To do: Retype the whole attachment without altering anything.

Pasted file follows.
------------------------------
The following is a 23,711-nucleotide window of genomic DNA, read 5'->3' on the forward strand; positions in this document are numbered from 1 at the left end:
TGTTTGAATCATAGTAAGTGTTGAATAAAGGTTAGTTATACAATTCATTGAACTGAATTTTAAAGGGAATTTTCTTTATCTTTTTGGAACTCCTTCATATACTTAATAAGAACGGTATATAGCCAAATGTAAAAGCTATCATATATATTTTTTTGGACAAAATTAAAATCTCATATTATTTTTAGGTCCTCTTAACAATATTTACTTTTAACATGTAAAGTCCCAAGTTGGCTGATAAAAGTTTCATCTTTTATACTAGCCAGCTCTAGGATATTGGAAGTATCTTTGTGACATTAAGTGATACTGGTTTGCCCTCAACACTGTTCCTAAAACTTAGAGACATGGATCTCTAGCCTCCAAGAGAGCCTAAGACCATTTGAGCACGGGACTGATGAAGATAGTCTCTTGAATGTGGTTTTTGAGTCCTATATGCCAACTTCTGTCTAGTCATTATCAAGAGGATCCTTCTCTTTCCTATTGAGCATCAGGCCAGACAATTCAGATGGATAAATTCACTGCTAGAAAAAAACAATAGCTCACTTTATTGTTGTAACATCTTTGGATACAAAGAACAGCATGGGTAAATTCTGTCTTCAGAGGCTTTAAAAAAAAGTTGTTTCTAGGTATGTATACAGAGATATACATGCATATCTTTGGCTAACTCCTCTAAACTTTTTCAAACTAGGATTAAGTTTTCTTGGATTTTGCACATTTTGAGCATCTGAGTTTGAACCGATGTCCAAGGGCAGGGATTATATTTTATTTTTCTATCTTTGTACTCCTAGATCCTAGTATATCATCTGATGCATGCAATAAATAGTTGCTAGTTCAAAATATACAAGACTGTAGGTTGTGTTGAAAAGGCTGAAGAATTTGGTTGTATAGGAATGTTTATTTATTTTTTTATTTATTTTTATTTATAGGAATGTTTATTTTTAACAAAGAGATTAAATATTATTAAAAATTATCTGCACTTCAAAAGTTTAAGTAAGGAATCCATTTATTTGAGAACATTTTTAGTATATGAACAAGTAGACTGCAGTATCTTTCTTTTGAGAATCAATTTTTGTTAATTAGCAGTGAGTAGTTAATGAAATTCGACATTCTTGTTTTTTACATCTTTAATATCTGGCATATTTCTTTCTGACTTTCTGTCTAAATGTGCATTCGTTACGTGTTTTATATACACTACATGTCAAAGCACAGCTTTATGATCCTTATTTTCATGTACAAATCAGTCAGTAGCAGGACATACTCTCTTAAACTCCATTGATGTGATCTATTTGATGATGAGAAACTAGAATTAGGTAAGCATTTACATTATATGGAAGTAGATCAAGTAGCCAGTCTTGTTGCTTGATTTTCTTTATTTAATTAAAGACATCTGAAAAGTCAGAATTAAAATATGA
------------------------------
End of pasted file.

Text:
The following is a 23,711-nucleotide window of genomic DNA, read 5'->3' on the forward strand; positions in this document are numbered from 1 at the left end:
TGTTTGAATCATAGTAAGTGTTGAATAAAGGTTAGTTATACAATTCATTGAACTGAATTTTAAAGGGAATTTTCTTTATCTTTTTGGAACTCCTTCATATACTTAATAAGAACGGTATATAGCCAAATGTAAAAGCTATCATATATATTTTTTTGGACAAAATTAAAATCTCATATTATTTTTAGGTCCTCTTAACAATATTTACTTTTAACATGTAAAGTCCCAAGTTGGCTGATAAAAGTTTCATCTTTTATACTAGCCAGCTCTAGGATATTGGAAGTATCTTTGTGACATTAAGTGATACTGGTTTGCCCTCAACACTGTTCCTAAAACTTAGAGACATGGATCTCTAGCCTCCAAGAGAGCCTAAGACCATTTGAGCACGGGACTGATGAAGATAGTCTCTTGAATGTGGTTTTTGAGTCCTATATGCCAACTTCTGTCTAGTCATTATCAAGAGGATCCTTCTCTTTCCTATTGAGCATCAGGCCAGACAATTCAGATGGATAAATTCACTGCTAGAAAAAAACAATAGCTCACTTTATTGTTGTAACATCTTTGGATACAAAGAACAGCATGGGTAAATTCTGTCTTCAGAGGCTTTAAAAAAAAGTTGTTTCTAGGTATGTATACAGAGATATACATGCATATCTTTGGCTAACTCCTCTAAACTTTTTCAAACTAGGATTAAGTTTTCTTGGATTTTGCACATTTTGAGCATCTGAGTTTGAACCGATGTCCAAGGGCAGGGATTATATTTTATTTTTCTATCTTTGTACTCCTAGATCCTAGTATATCATCTGATGCATGCAATAAATAGTTGCTAGTTCAAAATATACAAGACTGTAGGTTGTGTTGAAAAGGCTGAAGAATTTGGTTGTATAGGAATGTTTATTTATTTTTTTATTTATTTTTATTTATAGGAATGTTTATTTTTAACAAAGAGATTAAATATTATTAAAAATTATCTGCACTTCAAAAGTTTAAGTAAGGAATCCATTTATTTGAGAACATTTTTAGTATATGAACAAGTAGACTGCAGTATCTTTCTTTTGAGAATCAATTTTTGTTAATTAGCAGTGAGTAGTTAATGAAATTCGACATTCTTGTTTTTTACATCTTTAATATCTGGCATATTTCTTTCTGACTTTCTGTCTAAATGTGCATTCGTTACGTGTTTTATATACACTACATGTCAAAGCACAGCTTTATGATCCTTATTTTCATGTACAAATCAGTCAGTAGCAGGACATACTCTCTTAAACTCCATTGATGTGATCTATTTGATGATGAGAAACTAGAATTAGGTAAGCATTTACATTATATGGAAGTAGATCAAGTAGCCAGTCTTGTTGCTTGATTTTCTTTATTTAATTAAAGACATCTGAAAAGTCAGAATTAAAATATGA